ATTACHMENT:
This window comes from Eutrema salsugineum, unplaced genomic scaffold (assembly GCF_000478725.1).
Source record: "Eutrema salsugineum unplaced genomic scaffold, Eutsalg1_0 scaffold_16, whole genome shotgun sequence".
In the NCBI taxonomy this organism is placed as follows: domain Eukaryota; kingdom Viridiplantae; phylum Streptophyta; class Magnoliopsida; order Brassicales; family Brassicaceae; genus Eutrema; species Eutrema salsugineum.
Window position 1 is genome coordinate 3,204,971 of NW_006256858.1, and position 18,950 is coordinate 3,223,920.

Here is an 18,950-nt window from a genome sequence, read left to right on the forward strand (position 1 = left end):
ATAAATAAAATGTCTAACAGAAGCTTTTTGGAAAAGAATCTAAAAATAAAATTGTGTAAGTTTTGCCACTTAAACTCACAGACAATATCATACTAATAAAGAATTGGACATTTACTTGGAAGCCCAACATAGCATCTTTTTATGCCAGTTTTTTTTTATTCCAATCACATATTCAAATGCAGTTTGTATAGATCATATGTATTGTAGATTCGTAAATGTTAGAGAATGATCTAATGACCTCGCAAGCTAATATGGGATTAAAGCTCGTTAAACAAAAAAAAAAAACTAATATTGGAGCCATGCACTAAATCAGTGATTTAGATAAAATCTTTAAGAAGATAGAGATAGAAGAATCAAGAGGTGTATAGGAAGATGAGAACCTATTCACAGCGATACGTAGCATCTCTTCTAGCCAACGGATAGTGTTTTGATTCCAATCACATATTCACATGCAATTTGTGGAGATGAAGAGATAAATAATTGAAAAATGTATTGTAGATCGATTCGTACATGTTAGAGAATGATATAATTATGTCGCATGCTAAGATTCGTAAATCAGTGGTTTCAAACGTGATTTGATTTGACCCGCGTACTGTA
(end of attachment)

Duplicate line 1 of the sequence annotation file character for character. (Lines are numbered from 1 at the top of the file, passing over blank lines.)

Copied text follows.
This window comes from Eutrema salsugineum, unplaced genomic scaffold (assembly GCF_000478725.1).